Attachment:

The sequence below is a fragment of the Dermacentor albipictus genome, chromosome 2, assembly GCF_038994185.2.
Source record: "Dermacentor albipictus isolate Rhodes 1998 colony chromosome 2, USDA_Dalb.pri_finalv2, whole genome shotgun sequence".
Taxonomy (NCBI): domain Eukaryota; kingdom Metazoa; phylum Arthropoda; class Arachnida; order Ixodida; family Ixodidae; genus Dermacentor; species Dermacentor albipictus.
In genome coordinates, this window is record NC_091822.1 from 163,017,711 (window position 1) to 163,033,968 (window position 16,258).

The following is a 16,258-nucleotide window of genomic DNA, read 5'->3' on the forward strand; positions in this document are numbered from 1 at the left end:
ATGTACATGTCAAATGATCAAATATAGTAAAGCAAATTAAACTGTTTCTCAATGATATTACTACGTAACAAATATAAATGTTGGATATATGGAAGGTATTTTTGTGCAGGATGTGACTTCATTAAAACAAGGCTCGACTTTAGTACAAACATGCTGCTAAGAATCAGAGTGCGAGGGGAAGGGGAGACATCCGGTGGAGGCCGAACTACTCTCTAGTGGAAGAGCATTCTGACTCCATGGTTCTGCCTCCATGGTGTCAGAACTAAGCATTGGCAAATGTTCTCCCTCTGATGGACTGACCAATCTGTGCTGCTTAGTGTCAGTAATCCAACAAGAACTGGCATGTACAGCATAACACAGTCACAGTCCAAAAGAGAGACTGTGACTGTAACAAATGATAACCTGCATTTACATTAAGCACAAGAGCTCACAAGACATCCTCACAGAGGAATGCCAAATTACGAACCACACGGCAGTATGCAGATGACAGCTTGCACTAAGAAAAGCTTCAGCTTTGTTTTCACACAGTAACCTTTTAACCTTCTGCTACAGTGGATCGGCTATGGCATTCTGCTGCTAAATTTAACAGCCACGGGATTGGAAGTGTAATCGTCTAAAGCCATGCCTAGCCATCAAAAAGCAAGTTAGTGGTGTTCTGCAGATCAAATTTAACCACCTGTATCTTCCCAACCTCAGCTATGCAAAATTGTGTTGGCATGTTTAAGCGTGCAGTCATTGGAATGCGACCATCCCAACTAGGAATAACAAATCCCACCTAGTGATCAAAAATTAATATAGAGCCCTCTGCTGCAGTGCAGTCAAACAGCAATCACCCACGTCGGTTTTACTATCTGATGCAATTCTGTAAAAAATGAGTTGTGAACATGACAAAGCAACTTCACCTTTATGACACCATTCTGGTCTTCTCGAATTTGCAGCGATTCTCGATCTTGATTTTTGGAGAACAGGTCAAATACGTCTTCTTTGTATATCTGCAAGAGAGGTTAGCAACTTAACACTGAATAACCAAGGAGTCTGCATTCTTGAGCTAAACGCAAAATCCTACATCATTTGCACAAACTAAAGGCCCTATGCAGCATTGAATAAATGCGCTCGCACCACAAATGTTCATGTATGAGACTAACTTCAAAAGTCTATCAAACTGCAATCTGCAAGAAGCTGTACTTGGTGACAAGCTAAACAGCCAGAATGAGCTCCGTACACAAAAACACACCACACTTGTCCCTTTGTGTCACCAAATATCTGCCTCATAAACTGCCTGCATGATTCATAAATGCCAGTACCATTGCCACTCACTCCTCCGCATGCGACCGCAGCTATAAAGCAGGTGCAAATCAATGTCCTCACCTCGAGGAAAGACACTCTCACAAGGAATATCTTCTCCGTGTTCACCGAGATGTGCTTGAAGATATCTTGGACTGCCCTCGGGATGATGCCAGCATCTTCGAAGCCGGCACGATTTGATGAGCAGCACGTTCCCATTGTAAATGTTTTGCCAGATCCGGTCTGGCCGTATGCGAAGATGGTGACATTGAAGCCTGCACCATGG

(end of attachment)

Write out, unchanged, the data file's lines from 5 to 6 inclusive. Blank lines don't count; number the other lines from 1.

The following is a 16,258-nucleotide window of genomic DNA, read 5'->3' on the forward strand; positions in this document are numbered from 1 at the left end:
ATGTACATGTCAAATGATCAAATATAGTAAAGCAAATTAAACTGTTTCTCAATGATATTACTACGTAACAAATATAAATGTTGGATATATGGAAGGTATTTTTGTGCAGGATGTGACTTCATTAAAACAAGGCTCGACTTTAGTACAAACATGCTGCTAAGAATCAGAGTGCGAGGGGAAGGGGAGACATCCGGTGGAGGCCGAACTACTCTCTAGTGGAAGAGCATTCTGACTCCATGGTTCTGCCTCCATGGTGTCAGAACTAAGCATTGGCAAATGTTCTCCCTCTGATGGACTGACCAATCTGTGCTGCTTAGTGTCAGTAATCCAACAAGAACTGGCATGTACAGCATAACACAGTCACAGTCCAAAAGAGAGACTGTGACTGTAACAAATGATAACCTGCATTTACATTAAGCACAAGAGCTCACAAGACATCCTCACAGAGGAATGCCAAATTACGAACCACACGGCAGTATGCAGATGACAGCTTGCACTAAGAAAAGCTTCAGCTTTGTTTTCACACAGTAACCTTTTAACCTTCTGCTACAGTGGATCGGCTATGGCATTCTGCTGCTAAATTTAACAGCCACGGGATTGGAAGTGTAATCGTCTAAAGCCATGCCTAGCCATCAAAAAGCAAGTTAGTGGTGTTCTGCAGATCAAATTTAACCACCTGTATCTTCCCAACCTCAGCTATGCAAAATTGTGTTGGCATGTTTAAGCGTGCAGTCATTGGAATGCGACCATCCCAACTAGGAATAACAAATCCCACCTAGTGATCAAAAATTAATATAGAGCCCTCTGCTGCAGTGCAGTCAAACAGCAATCACCCACGTCGGTTTTACTATCTGATGCAATTCTGTAAAAAATGAGTTGTGAACATGACAAAGCAACTTCACCTTTATGACACCATTCTGGTCTTCTCGAATTTGCAGCGATTCTCGATCTTGATTTTTGGAGAACAGGTCAAATACGTCTTCTTTGTATATCTGCAAGAGAGGTTAGCAACTTAACACTGAATAACCAAGGAGTCTGCATTCTTGAGCTAAACGCAAAATCCTACATCATTTGCACAAACTAAAGGCCCTATGCAGCATTGAATAAATGCGCTCGCACCACAAATGTTCATGTATGAGACTAACTTCAAAAGTCTATCAAACTGCAATCTGCAAGAAGCTGTACTTGGTGACAAGCTAAACAGCCAGAATGAGCTCCGTACACAAAAACACACCACACTTGTCCCTTTGTGTCACCAAATATCTGCCTCATAAACTGCCTGCATGATTCATAAATGCCAGTACCATTGCCACTCACTCCTCCGCATGCGACCGCAGCTATAAAGCAGGTGCAAATCAATGTCCTCACCTCGAGGAAAGACACTCTCACAAGGAATATCTTCTCCGTGTTCACCGAGATGTGCTTGAAGATATCTTGGACTGCCCTCGGGATGATGCCAGCATCTTCGAAGCCGGCACGATTTGATGAGCAGCACGTTCCCATTGTAAATGTTTTGCCAGATCCGGTCTGGCCGTATGCGAAGATGGTGACATTGAAGCCTGCACCATGG